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I'm reading quantum chemistry. The book says that the orbital angular momentum of a $\pi$ electron along the symmetry axis of a molecule made up of two atoms is $\pm 1$. I think this is a primary question, but I do not konw why.


I currently have a preliminary understanding of this:
$/pi$ orbit
In a molecule inculding two atoms, potential energy axisymmetric about z' axis(the line connecting the two atoms). So, the angular momentum along z axis is quantized. That is to say $m_z$ is good quantum number. Let's consider $\pi$ orbit made up of two $p_z$. The orbital angular momentum along z axis(the symmetry axis of $p_z$) of an electron in $p_z$ is 0. So considering orbital angular momentum along z' axis of this electron, the electron is in $\frac 1 {\sqrt 2}(|+\rangle-|-\rangle)$. So the orbital angular momentum along z' axis is either 1 or -1. So the orbital angular momentum along z' axis of a $\pi$ electron is either 1 or -1.
Is my understanding right?

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Please, do not substitute “>” for $\rangle$ — it makes typesetting errors. Also, one should not italicize spectroscopic symbols (s, p, d…) especially p that could be mistaken for momentum. –  Incnis Mrsi Aug 20 at 17:14
    
What kind of typesetting errors? I find > to be aesthetically nigh-unacceptable. –  Danu Aug 20 at 18:16
    
@Danu: invalid spacing. Examples like $|Φ><Ψ|x>=|T|x>$ produce a barely legible mess; compare to $|Φ\rangle\langle Ψ|x\rangle = |T|x\rangle$. –  Incnis Mrsi Aug 21 at 7:26
    
@IncnisMrsi Right, that too. It is ugly to the point of illegibility ;) –  Danu Aug 21 at 7:28

1 Answer 1

The famous “two-lobed” p eigenstate has the angular momentum projection to its symmetry axis equal to 0, and all other projections of said momentum are u n c e r t a i n . Let x denote original poster’s «z'». Although $L_x$ is uncertain, the two-lobed state is a linear combination of $L_x = 1$ and $L_x = -1$ eigenstates; it was mentioned by original poster. If we glue a molecular orbital from two such atomic orbitals (it is incorrect but, as a dirty approximation, one can try it), then its $L_x$ is uncertain too, but again, it will be a combination of $L_x = 1$ and $L_x = -1$ states. If we turn it by 90° around x, we can hope to obtain another combination of the same states, so we would find two quantum states that correspond to $L_x = 1$ and $L_x = -1$. That’s how the childish four-lobed picture above caused us to make extra steps towards understanding π bonds.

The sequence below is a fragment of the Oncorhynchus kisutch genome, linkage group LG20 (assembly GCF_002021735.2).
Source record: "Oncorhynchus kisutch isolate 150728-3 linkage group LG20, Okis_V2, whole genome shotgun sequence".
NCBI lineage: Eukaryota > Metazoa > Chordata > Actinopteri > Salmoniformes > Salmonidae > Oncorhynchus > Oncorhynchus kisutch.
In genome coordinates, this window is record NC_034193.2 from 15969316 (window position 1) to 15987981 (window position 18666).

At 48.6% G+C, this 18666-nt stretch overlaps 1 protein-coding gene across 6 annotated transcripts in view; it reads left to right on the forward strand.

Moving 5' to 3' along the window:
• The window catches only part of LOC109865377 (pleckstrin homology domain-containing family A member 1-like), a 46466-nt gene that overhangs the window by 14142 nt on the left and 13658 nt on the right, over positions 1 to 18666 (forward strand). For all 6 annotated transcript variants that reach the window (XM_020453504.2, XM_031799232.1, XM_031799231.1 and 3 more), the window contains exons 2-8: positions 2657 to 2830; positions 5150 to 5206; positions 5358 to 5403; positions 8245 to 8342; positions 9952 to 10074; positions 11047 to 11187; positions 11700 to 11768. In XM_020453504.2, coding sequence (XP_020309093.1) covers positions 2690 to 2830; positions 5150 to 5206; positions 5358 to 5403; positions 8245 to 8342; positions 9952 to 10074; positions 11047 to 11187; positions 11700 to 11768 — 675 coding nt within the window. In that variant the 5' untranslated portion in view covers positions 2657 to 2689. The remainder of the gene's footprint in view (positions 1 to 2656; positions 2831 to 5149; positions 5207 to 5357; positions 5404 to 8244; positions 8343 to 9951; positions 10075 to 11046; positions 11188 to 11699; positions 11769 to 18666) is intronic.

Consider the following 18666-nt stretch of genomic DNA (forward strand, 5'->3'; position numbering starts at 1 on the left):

Generally, there are two “styles” for eigenfunctions pertaining to ℓ ≠ 0 orbitals (such as p): real-valued ones and complex-valued ones, where only complex-valued can serve $m_ℓ ≠ 0$ cases. I’d suggest to start from an $ℓ = 1,\ L_x = 1$ eigenstate (it is a complex linear combination of said z-elongated two-lobed state and a similar y-elongated one) and go directly to an $L_x = 1$ π orbital state. It will be already axially symmetric, up to complex argument.

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